Pretoria News Weekend | 25 Sep 2021 | Nokwanda Ncwane
TO HONOUR and celebrate its late and longest-serving employee Martin Matlebyane, the US Embassy in Pretoria has renamed its Maker Space at the Es’kia Mphahlele Library after him.
His commemorative plaque and photo were unveiled at the library this week.
Matlebyane worked at the embassy for more than 33 years.
He died from Covid-19 in July last year, after which the embassy proposed and gained concurrence from the City of Tshwane and his family to rename the Maker Space in his honour.
Chargé d’affaires from the US Embassy Todd Haskell said Matlebyane was committed to lifelong learning and engaged in American Spaces during the apartheid era as a staff member for the US Information Service.
He was a frequent partner with the Public Affairs Section in engaging young people at the mission’s American Spaces throughout his career.”
Haskell added that Matlebyane joined their team at the age of 19, working in the American Reading Room in Soweto.
The facility still exists today and is known as the Rosa Parks Library. At the time, Matlebyane enjoyed reading and sharing his knowledge and expertise with other people.
He influenced generations of young people to focus on their studies to change their lives and communities for the better.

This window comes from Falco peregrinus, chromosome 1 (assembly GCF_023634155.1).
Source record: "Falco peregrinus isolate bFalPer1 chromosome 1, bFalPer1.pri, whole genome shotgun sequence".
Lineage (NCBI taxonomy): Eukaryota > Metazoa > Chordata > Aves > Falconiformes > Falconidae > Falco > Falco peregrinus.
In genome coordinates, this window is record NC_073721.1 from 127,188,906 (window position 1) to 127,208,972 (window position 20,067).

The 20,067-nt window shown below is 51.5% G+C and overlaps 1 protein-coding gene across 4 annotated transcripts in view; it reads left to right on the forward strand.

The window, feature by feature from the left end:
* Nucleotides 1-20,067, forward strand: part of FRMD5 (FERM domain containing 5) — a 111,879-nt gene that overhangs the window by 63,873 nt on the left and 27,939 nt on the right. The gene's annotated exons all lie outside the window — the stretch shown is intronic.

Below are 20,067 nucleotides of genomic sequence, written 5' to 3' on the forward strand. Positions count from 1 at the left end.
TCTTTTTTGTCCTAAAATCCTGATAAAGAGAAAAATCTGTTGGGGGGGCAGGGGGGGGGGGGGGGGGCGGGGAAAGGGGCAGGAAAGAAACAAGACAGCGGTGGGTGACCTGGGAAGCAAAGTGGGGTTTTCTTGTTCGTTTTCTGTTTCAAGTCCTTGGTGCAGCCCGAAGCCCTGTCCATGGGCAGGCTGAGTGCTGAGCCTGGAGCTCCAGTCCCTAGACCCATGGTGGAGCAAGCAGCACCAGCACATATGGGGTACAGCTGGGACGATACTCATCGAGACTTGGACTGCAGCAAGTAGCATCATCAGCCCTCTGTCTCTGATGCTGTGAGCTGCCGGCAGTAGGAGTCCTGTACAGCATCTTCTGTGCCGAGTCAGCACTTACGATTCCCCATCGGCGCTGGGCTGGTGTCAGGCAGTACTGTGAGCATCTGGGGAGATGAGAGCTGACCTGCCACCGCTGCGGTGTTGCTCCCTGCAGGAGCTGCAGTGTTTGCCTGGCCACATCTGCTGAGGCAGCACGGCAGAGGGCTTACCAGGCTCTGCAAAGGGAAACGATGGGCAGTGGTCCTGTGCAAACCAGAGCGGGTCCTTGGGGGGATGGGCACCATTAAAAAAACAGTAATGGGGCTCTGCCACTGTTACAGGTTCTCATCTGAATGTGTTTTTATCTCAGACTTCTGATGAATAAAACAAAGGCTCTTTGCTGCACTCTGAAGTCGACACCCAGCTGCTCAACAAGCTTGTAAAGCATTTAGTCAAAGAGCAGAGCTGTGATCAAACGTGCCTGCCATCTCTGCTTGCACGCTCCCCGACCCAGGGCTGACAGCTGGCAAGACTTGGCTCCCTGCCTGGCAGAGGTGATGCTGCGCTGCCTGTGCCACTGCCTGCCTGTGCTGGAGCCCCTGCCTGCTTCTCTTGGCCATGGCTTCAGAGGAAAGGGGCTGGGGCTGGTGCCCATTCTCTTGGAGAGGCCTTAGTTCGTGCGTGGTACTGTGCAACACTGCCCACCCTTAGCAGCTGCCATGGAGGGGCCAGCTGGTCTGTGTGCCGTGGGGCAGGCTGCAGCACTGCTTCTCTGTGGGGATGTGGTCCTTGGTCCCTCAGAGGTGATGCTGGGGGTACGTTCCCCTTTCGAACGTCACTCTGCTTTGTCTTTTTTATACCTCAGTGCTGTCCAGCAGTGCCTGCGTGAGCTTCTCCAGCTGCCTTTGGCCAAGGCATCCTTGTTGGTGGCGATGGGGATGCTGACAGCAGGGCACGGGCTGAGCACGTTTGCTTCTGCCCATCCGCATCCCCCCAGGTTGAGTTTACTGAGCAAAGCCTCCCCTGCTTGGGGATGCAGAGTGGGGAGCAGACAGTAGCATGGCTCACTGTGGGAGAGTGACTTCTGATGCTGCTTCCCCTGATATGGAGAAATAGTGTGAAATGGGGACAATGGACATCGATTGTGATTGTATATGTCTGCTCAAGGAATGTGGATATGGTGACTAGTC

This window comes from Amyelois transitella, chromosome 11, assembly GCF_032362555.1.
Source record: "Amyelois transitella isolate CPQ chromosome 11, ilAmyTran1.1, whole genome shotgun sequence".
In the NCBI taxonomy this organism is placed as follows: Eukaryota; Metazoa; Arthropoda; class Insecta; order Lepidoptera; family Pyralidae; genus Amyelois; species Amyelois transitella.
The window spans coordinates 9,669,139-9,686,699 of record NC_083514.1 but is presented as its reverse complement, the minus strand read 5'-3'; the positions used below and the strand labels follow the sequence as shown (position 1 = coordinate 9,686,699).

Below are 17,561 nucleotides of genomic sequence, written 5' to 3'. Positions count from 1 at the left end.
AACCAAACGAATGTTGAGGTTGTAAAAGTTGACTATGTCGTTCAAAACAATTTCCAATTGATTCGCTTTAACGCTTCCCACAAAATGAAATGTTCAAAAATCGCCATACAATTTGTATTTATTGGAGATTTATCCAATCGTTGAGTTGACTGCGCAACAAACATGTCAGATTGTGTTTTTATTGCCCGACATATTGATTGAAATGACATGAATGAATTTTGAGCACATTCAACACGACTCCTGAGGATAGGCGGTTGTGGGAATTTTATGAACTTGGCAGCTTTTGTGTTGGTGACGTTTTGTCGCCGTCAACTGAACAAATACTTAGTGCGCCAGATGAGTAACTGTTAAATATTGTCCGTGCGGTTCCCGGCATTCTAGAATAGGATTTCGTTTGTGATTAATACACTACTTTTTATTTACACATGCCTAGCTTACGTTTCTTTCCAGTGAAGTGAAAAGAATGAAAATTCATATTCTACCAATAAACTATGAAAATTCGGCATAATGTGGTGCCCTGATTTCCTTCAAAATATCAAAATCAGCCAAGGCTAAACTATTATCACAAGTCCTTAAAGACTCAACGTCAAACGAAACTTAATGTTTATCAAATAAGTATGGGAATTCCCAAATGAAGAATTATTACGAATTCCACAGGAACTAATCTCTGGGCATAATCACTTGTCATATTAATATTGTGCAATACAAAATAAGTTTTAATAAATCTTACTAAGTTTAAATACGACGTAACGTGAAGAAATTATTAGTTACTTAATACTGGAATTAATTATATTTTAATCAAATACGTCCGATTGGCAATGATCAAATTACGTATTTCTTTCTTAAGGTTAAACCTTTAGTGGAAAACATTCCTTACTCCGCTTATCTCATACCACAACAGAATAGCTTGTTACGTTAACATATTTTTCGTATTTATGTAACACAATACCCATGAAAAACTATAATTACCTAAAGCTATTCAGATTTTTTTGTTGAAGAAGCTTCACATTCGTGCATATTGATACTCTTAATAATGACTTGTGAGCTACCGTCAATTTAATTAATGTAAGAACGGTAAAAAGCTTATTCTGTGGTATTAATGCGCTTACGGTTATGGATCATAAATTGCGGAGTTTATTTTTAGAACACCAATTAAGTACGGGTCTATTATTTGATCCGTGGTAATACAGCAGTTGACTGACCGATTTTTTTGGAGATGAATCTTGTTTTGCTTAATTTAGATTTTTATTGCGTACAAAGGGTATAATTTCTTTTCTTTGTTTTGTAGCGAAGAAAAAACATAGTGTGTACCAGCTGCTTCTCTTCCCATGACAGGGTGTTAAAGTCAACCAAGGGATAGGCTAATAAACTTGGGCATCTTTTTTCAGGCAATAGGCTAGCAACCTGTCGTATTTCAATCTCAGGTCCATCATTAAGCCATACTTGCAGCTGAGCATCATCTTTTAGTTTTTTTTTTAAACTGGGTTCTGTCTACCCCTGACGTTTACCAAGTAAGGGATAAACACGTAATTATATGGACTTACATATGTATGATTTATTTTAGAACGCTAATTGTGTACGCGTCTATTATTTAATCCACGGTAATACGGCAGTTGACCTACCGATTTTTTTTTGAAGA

“The US Embassy is honoured to dedicate the Maker Space here at American Corner Pretoria in Martin’s name so that he will continue to leave a mark on generations of South Africans to come,” Haskell said.
Matlebyane’s wife and three daughters were also present.
His eldest daughter Lehlogonolo said they were extremely honoured and grateful to the American Embassy for honouring her father.
The dedication of a room to her father in a national library said a lot about the person he was, she said.
“We are proud of my dad’s contribution not only to US and South African relations, but to the youth of South Africa.
“His sole mission in life was to empower young people through reading.”
Minister Counsellor for Public Affairs at the US Embassy, Frank Whitaker, said the plaque was a lifetime memory of a man who dedicated his life and worked tirelessly to provide substantive information to all types of people who frequented the library.
Credit: Originally published in Pretoria News